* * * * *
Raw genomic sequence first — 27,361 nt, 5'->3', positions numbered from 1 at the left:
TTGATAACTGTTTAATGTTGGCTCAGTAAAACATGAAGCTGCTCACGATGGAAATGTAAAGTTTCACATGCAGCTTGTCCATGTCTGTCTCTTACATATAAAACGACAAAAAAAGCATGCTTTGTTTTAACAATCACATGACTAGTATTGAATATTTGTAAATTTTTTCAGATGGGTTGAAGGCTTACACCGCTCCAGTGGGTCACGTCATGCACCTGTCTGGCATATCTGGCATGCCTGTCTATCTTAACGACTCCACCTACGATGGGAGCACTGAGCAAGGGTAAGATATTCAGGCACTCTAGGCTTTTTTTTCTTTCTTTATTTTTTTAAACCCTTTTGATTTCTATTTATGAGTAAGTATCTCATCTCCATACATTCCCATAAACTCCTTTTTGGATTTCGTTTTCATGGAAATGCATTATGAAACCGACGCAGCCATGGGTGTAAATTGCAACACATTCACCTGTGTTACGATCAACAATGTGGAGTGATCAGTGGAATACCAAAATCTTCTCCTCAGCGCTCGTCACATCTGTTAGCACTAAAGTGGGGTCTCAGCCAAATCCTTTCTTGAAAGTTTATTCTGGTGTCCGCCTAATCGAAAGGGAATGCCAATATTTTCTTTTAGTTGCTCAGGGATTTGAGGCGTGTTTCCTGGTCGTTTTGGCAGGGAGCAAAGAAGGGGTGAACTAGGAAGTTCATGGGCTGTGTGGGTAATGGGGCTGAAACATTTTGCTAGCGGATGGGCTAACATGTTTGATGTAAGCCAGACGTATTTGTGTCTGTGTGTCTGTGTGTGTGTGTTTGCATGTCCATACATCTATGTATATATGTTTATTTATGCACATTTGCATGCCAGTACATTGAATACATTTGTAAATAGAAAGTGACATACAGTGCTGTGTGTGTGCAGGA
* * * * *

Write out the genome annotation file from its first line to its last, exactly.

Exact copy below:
Raw genomic sequence first — 27,361 nt, 5'->3', positions numbered from 1 at the left:
TTGATAACTGTTTAATGTTGGCTCAGTAAAACATGAAGCTGCTCACGATGGAAATGTAAAGTTTCACATGCAGCTTGTCCATGTCTGTCTCTTACATATAAAACGACAAAAAAAGCATGCTTTGTTTTAACAATCACATGACTAGTATTGAATATTTGTAAATTTTTTCAGATGGGTTGAAGGCTTACACCGCTCCAGTGGGTCACGTCATGCACCTGTCTGGCATATCTGGCATGCCTGTCTATCTTAACGACTCCACCTACGATGGGAGCACTGAGCAAGGGTAAGATATTCAGGCACTCTAGGCTTTTTTTTCTTTCTTTATTTTTTTAAACCCTTTTGATTTCTATTTATGAGTAAGTATCTCATCTCCATACATTCCCATAAACTCCTTTTTGGATTTCGTTTTCATGGAAATGCATTATGAAACCGACGCAGCCATGGGTGTAAATTGCAACACATTCACCTGTGTTACGATCAACAATGTGGAGTGATCAGTGGAATACCAAAATCTTCTCCTCAGCGCTCGTCACATCTGTTAGCACTAAAGTGGGGTCTCAGCCAAATCCTTTCTTGAAAGTTTATTCTGGTGTCCGCCTAATCGAAAGGGAATGCCAATATTTTCTTTTAGTTGCTCAGGGATTTGAGGCGTGTTTCCTGGTCGTTTTGGCAGGGAGCAAAGAAGGGGTGAACTAGGAAGTTCATGGGCTGTGTGGGTAATGGGGCTGAAACATTTTGCTAGCGGATGGGCTAACATGTTTGATGTAAGCCAGACGTATTTGTGTCTGTGTGTCTGTGTGTGTGTGTTTGCATGTCCATACATCTATGTATATATGTTTATTTATGCACATTTGCATGCCAGTACATTGAATACATTTGTAAATAGAAAGTGACATACAGTGCTGTGTGTGTGCAGGA